Patients with type-2 diabetes, taking metformin, should have their vitamin B12 levels assessed more regularly to avoid irreversible nerve damage, according to a new study presented at the Society for Endocrinology annual conference in Glasgow. The study findings suggest that earlier detection of vitamin B12 deficiency through routine screening of all metformin-treated, type-2 diabetes patients could reduce their risk of developing irreversible, painful and potentially disabling nerve damage.
Researchers are exploring how irregular filling mechanics may contribute to defects in developing fetal hearts because inefficient filling leads to energy losses that alter the heart's structure and performance, and studying how filling mechanics and flow structure change over the course of gestation. During the APS Division of Fluid Dynamics 71st Annual Meeting, Nov. 18-20, they will discuss the team's findings on human fetal cardiac flow measurements collected from normal and abnormal fetal echocardiogram exams.
Male birds-of-paradise are notorious for their wildly extravagant feather ornaments, complex calls, and shape-shifting dance moves -- all evolved to attract a mate. New research published in the open-access journal PLOS Biology on Nov. 20 suggests for the first time that female preferences drive the evolution of combinations of physical and behavioral traits that may also be tied to where the male does his courting: on the ground or up in the trees.
Researchers and clinicians through a multicenter collaboration have identified a novel multisystem disorder caused by bi-allelic variants in the CCDC47 gene. Their findings are reported in the American Journal of Human Genetics. In this study, detailed clinical characterization and functional studies were performed on four unrelated individuals with a complex multisystem disorder characterized by woolly hair, liver dysfunction, itchy skin, unusual facial features, low muscle tone, and global developmental delay.
Taking typical daily annoyances such as a long wait at the doctor's office or a traffic jam on the freeway in stride may help preserve brain health in older adults.
Researchers in the National Institute of Information and Communications Technology (NICT), and Osaka University have identified a human white matter pathway associated with individual variability in human stereoacuity. By combining neuroimaging and psychophysical measurements, we found that the neural tissue density of the white matter pathway, the vertical occipital fasciculus (VOF), correlated with the individual variability in stereoacuity. This finding is important to understand the neural basis of dysfunction in stereopsis.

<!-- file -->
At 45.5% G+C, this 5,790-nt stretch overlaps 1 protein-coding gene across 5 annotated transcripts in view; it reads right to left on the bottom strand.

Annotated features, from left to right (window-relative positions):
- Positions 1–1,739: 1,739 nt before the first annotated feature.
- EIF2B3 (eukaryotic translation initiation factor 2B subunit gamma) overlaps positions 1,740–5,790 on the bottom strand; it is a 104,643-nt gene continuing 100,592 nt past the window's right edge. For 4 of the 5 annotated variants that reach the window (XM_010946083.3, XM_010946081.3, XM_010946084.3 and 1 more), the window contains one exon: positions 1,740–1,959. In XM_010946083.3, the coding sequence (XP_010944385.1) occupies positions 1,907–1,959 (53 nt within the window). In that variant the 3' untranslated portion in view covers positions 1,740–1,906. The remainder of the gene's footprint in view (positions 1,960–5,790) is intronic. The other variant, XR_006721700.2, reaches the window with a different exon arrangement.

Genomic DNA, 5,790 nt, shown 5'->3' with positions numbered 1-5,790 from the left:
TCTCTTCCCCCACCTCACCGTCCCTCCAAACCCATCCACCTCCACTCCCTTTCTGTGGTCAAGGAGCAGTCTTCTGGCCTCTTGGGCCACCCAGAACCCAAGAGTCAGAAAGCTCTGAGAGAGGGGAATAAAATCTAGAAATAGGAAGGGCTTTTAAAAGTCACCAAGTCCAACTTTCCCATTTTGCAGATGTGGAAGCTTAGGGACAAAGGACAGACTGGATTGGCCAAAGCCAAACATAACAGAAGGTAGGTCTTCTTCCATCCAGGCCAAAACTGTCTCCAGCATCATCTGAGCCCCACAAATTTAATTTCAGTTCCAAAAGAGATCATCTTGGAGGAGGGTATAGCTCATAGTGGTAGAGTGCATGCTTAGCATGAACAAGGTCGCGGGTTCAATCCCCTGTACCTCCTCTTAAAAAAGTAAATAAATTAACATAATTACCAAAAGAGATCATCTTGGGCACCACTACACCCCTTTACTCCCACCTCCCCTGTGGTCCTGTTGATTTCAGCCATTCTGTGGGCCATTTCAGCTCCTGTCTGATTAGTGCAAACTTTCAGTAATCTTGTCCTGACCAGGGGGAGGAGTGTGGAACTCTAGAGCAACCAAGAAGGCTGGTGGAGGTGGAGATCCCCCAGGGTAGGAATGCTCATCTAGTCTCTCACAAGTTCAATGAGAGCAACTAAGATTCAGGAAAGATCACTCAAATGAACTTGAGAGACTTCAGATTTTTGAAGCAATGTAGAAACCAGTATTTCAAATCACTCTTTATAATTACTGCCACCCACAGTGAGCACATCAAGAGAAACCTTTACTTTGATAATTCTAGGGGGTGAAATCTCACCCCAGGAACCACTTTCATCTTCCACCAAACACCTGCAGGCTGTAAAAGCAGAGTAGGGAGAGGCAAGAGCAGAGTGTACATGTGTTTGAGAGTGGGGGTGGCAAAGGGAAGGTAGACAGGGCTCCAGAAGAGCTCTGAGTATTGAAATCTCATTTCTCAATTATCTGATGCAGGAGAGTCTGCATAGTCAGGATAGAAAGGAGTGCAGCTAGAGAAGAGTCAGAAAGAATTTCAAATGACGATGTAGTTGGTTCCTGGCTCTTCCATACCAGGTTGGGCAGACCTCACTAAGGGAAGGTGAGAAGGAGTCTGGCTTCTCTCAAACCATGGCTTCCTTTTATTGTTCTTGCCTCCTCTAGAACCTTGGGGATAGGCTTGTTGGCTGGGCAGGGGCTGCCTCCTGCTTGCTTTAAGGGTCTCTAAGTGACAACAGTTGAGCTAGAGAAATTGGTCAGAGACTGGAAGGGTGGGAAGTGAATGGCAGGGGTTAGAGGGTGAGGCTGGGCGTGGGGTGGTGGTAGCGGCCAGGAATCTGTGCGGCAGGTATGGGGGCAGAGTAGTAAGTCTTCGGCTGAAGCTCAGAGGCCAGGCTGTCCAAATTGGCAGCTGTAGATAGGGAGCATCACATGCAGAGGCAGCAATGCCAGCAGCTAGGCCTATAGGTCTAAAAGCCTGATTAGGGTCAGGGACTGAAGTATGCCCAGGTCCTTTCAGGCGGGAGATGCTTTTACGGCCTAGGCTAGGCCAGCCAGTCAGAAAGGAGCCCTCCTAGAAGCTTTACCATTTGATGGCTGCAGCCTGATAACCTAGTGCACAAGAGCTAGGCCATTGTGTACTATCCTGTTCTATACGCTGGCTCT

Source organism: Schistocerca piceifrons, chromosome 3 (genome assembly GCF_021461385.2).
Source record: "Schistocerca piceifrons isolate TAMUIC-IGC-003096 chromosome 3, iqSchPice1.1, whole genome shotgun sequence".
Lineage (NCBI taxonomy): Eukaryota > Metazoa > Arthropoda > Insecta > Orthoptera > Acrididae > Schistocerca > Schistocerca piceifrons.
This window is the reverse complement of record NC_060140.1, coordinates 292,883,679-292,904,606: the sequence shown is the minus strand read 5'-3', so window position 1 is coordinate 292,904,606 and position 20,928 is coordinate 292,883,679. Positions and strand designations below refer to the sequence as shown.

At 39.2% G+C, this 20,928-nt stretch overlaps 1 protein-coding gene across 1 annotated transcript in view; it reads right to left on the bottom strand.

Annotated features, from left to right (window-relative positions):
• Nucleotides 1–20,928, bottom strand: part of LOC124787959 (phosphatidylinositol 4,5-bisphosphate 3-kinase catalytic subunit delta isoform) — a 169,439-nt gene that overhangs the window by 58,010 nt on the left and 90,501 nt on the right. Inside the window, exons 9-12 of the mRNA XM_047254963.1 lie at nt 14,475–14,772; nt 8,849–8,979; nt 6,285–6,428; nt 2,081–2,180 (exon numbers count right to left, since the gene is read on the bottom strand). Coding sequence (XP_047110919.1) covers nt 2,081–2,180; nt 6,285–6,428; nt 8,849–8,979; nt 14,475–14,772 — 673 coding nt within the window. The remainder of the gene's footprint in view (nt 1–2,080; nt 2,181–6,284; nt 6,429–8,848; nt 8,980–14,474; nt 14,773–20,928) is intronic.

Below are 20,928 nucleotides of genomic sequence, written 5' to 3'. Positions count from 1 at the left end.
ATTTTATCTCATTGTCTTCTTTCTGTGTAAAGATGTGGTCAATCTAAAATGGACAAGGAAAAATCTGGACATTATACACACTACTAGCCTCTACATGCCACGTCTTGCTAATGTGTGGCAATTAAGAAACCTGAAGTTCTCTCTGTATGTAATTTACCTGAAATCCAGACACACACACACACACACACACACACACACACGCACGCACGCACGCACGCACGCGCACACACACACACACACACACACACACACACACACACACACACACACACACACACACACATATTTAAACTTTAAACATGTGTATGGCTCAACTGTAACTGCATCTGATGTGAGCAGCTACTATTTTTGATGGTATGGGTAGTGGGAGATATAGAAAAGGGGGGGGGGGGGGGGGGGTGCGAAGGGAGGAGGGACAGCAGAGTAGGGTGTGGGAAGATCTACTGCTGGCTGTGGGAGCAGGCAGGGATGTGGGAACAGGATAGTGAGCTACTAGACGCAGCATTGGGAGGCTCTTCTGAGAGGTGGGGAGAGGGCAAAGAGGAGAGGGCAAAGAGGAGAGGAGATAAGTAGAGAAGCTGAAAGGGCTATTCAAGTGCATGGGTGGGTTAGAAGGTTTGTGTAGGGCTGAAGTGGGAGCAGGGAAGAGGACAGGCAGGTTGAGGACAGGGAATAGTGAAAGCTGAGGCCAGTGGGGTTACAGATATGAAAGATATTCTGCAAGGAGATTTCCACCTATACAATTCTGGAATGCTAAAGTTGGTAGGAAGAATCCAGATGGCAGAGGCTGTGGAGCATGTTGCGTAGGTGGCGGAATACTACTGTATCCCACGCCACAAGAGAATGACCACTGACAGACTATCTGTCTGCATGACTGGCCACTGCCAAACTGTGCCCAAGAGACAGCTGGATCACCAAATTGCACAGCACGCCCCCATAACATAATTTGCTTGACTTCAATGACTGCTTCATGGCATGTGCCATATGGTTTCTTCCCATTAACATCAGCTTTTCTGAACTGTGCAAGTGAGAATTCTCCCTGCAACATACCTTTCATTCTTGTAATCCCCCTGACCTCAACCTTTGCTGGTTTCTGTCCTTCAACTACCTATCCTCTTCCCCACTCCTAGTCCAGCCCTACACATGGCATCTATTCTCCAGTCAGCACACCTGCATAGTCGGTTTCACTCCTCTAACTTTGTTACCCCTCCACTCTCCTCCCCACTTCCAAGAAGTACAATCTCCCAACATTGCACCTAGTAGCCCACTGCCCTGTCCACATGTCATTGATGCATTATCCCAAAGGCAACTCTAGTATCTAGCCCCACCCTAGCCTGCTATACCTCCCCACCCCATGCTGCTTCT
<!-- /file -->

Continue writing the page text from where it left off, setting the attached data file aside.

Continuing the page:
Dr. SHENG Nengyin at the Kunming Institute of Zoology of the Chinese Academy of Sciences, in collaboration with Dr. SHI Yun's Lab at the Model Animal Research Center of Nanjing University, revealed a signal peptide function for glutamate receptor trafficking and uncovered a novel trafficking mechanism for glutamate receptors.
Good nutrition in early life may protect against stress-induced changes in brain development in young mice, according to data presented at the Society for Endocrinology annual conference in Glasgow. The study findings suggests that a nutrient-rich diet may have protective effects on brain development in young mice exposed to early-life stress, which reduces their risk of learning and memory issues in later life.
Women that underwent extreme physical training and completed a transantarctic expedition did not show any more negative health effects than would be expected in men, according to a study presented at the Society for Endocrinology annual conference in Glasgow. The study is the first to suggest that women are not more susceptible to the negative effects of physical exertion and, that with appropriate training and preparation, can be as resilient as men in undertaking arduous physical activity.
Marvel comics superheroes Ant-Man and the Wasp possess the ability to temporarily shrink down to the size of insects, while retaining the mass and strength of their normal human bodies. But a new study suggests that, when bug-sized, Ant-Man and the Wasp would face serious challenges, including oxygen deprivation. Those challenges, along with their solution-microfluidic technologies, will be described at the APS Division of Fluid Dynamics 71st Annual Meeting, Nov. 18-20.